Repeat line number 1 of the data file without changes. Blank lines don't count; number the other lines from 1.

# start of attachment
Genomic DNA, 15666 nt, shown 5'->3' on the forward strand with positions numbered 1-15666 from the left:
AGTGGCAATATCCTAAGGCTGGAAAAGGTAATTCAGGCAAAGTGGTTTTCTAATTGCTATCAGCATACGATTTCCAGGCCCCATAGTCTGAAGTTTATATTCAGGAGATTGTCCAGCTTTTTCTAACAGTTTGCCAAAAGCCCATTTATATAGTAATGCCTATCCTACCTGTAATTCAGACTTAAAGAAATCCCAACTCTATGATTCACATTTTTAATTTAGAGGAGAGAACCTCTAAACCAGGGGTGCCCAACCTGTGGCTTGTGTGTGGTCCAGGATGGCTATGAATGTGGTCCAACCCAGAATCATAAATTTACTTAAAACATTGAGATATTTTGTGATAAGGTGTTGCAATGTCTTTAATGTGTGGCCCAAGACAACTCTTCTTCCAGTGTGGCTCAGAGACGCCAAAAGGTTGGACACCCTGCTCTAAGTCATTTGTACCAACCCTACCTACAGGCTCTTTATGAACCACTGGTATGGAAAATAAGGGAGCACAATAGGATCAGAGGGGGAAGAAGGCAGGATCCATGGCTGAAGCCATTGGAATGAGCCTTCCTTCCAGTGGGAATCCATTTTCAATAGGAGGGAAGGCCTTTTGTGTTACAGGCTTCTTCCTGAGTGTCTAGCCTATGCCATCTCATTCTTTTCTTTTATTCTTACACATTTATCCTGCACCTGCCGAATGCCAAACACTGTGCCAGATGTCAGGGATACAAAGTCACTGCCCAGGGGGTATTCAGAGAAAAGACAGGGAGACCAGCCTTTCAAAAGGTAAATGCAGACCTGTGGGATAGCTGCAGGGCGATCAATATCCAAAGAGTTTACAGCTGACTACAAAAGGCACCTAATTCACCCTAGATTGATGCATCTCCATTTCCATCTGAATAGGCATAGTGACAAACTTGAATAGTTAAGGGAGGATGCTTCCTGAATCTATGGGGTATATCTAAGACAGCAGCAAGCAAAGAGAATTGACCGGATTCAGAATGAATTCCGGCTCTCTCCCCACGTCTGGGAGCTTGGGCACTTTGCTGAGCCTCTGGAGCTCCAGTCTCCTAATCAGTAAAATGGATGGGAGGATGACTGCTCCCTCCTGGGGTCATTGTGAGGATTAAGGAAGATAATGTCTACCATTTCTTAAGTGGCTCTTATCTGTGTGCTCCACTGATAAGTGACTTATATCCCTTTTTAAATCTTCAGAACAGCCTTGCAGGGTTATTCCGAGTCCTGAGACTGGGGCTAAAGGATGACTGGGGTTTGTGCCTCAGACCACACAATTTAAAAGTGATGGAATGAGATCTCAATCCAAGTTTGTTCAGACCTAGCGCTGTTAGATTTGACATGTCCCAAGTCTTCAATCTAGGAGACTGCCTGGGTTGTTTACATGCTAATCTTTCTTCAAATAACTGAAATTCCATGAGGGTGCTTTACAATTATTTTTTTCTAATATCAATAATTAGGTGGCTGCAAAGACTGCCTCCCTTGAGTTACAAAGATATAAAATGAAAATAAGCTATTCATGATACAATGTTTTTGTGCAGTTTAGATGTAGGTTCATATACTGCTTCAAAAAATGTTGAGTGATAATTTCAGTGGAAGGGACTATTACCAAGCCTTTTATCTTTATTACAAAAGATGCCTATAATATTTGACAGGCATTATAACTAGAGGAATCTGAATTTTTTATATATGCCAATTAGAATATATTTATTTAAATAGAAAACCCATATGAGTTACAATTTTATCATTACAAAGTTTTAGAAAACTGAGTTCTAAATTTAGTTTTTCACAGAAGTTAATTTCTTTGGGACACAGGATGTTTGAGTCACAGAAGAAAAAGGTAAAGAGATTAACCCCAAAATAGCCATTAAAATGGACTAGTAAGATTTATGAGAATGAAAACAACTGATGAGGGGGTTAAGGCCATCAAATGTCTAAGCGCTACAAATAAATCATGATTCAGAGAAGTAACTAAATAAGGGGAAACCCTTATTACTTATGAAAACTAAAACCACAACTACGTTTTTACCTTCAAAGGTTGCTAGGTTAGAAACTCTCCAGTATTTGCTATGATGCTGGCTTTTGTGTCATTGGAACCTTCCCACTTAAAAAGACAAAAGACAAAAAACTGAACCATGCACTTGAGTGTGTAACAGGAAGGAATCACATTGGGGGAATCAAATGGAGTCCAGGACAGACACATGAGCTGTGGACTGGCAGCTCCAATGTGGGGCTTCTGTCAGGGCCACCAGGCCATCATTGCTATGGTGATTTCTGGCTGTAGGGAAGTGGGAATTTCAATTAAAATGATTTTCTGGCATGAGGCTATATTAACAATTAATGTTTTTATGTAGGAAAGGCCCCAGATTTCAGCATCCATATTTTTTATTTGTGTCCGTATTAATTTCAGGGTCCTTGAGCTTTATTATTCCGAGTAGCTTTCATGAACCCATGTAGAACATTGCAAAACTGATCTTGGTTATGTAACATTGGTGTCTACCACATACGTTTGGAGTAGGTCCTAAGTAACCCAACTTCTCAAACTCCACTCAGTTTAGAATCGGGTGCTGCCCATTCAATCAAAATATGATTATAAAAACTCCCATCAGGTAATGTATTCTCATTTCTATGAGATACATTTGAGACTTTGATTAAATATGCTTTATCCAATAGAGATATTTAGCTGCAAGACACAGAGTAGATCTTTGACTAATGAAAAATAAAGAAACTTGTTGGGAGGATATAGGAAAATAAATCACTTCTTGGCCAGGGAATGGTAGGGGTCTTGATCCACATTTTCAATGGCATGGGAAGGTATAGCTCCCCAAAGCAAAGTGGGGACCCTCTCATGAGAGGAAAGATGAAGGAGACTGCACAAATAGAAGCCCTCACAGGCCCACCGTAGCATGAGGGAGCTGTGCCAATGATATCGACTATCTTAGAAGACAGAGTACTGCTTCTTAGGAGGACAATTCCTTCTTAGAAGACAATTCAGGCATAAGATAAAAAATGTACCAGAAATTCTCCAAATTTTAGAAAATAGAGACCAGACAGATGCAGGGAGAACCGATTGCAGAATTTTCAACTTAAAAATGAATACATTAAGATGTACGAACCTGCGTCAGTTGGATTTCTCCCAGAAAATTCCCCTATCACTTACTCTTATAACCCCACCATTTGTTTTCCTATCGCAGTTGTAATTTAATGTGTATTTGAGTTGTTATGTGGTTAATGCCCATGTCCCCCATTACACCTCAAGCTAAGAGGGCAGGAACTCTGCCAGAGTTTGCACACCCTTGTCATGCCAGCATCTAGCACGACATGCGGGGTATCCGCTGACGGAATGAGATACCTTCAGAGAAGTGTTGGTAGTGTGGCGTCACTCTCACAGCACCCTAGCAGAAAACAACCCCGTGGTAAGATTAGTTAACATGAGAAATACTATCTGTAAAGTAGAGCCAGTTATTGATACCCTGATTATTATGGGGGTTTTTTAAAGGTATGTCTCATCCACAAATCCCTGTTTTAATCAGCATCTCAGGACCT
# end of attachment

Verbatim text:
Genomic DNA, 15666 nt, shown 5'->3' on the forward strand with positions numbered 1-15666 from the left: